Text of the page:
2018 USAJMO Problems/Problem 1

Revision as of 18:24, 18 April 2018 by Theultimate123 (talk | contribs)


For each positive integer $n$, find the number of $n$-digit positive integers that satisfy both of the following conditions:

-no two consecutive digits are equal, and

-the last digit is a prime.

Solution 1

The answer is $\boxed{\frac{2}{5}\left(9^n+(-1)^{n+1}\right)}$.

Suppose $a_n$ denotes the number of $n$-digit numbers that satisfy the condition. We claim $a_n=4\cdot 9^{n-1}-a_{n-1}$, with $a_1=4$. [i]Proof.[/i] It is trivial to show that $a_1=4$. Now, we can do casework on whether or not the tens digit of the $n$-digit integer is prime. If the tens digit is prime, we can choose the digits before the units digit in $a_{n-1}$ ways and choose the units digit in $3$ ways, since it must be prime and not equal to the tens digit. Therefore, there are $3a_{n-1}$ ways in this case.

If the tens digit is not prime, we can use complementary counting. First we consider the number of $(n-1)$-digit integers that do not have consecutive digits. There are $9$ ways to choose the first digit and $9$ ways to choose the remaining digits. Thus, there are $9^{n-1}$ integers that satisfy this. Therefore, the number of those $(n-1)$-digit integers whose units digit is not prime is $9^{n-1}-a_{n-1}$. It is easy to see that there are $4$ ways to choose the units digit, so there are $4\left(9^{n-1}-a_{n-1}\right)$ numbers in this case. It follows that \[a_n=3a_{n-1}+4\left(9^{n-1}-a_{n-1}\right)=4\cdot 9^{n-1}-a_{n-1},\] and our claim has been proven.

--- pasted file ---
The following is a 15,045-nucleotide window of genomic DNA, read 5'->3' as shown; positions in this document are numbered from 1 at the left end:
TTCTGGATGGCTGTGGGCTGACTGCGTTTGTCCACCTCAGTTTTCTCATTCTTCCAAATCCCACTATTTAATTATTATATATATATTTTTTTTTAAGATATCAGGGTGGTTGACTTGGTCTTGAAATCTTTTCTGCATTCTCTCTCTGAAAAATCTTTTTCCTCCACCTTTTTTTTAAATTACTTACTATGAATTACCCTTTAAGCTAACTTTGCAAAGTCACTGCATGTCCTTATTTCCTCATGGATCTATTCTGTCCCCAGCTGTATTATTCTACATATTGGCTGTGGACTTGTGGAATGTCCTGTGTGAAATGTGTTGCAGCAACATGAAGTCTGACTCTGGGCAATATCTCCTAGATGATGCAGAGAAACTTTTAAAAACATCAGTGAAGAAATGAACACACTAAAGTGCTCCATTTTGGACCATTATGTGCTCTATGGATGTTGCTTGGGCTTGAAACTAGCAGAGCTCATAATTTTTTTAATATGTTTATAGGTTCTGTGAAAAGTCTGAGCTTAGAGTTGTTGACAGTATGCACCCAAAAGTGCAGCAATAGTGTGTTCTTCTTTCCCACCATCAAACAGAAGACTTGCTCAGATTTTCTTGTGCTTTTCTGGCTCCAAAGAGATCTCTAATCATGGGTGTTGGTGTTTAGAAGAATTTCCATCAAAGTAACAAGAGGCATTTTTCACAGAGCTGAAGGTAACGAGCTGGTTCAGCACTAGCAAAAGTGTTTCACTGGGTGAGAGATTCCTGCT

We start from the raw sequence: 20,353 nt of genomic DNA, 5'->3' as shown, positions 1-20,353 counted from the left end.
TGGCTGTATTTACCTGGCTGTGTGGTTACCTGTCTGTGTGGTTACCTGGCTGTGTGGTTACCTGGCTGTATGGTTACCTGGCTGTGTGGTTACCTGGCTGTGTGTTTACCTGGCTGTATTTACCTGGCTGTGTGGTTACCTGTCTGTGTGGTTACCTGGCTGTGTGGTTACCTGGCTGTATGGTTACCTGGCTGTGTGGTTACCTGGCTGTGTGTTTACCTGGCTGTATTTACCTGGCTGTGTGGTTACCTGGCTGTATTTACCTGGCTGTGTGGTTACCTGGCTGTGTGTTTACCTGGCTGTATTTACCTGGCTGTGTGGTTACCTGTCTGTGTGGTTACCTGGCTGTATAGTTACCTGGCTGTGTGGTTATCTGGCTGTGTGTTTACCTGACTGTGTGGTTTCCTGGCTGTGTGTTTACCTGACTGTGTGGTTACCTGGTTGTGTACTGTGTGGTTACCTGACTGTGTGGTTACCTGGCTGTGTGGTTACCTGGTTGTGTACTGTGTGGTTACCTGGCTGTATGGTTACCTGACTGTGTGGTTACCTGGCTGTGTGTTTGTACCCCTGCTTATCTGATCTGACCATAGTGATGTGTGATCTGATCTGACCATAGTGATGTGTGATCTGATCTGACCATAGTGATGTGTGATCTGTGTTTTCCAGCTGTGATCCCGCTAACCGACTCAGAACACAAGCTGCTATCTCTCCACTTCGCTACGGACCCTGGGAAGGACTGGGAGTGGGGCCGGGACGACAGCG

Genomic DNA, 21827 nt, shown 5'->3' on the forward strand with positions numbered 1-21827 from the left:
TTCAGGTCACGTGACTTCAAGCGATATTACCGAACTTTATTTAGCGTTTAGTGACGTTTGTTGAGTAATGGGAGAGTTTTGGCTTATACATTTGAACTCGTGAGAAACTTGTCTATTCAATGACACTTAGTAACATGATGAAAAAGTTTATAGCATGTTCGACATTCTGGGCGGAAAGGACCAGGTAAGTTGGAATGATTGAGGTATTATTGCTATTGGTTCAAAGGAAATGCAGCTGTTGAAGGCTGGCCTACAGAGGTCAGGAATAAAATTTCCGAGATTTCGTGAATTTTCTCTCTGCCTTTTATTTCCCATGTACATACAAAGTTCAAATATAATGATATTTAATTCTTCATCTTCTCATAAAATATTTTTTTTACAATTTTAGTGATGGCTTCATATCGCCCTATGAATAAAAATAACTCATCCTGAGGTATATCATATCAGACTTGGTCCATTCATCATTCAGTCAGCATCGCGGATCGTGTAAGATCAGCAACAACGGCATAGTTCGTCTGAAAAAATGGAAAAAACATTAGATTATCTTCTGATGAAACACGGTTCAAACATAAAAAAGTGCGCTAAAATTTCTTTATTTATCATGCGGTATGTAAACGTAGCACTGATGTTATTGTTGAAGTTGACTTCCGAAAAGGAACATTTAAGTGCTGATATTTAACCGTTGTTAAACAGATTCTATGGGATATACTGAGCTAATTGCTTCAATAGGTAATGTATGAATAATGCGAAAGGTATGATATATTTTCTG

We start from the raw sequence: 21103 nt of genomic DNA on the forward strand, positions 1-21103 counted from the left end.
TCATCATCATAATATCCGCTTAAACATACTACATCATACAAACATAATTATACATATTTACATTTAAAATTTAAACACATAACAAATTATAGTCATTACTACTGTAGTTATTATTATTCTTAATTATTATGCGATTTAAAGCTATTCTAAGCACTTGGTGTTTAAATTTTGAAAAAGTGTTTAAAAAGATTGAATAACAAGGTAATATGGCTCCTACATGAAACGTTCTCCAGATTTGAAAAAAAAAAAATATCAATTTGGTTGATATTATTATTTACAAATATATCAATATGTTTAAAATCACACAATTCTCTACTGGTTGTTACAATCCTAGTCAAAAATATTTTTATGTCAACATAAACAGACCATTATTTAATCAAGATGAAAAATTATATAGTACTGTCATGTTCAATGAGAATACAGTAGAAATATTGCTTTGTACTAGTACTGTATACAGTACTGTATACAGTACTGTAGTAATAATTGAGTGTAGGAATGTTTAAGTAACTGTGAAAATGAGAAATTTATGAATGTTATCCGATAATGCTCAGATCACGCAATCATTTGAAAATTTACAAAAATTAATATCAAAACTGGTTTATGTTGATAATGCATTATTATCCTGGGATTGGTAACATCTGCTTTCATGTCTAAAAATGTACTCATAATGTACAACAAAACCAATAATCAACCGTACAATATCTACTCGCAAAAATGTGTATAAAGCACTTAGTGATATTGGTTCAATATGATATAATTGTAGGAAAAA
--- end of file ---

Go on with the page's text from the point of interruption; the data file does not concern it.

Then, we can use induction to show that $a_n=\frac{2}{5}\left(9^n+(-1)^{n+1}\right)$. It is easy to see that our base case is true, as $a_1=4$. Then, \[a_{n+1}=4\cdot 9^n-a_n=4\cdot 9^n-\frac{2}{5}\left(9^n+(-1)^{n+1}\right)=4\cdot 9^n-\frac{2}{5}\cdot 9^n-\frac{2}{5}(-1)^{n+1},\] which is equal to \[a_{n+1}=\left(4-\frac{2}{5}\right)\cdot 9^n-\frac{2}{5}\cdot\frac{(-1)^{n+2}}{(-1)}=\frac{18}{5}\cdot 9^n+\frac{2}{5}\cdot(-1)^{n+2}=\frac{2}{5}\left(9^{n+1}+(-1)^{n+2}\right),\] as desired. $\square$

Solution by TheUltimate123.

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See also

2018 USAJMO (ProblemsResources)
First Problem Followed by
Problem 2
1 2 3 4 5 6
All USAJMO Problems and Solutions
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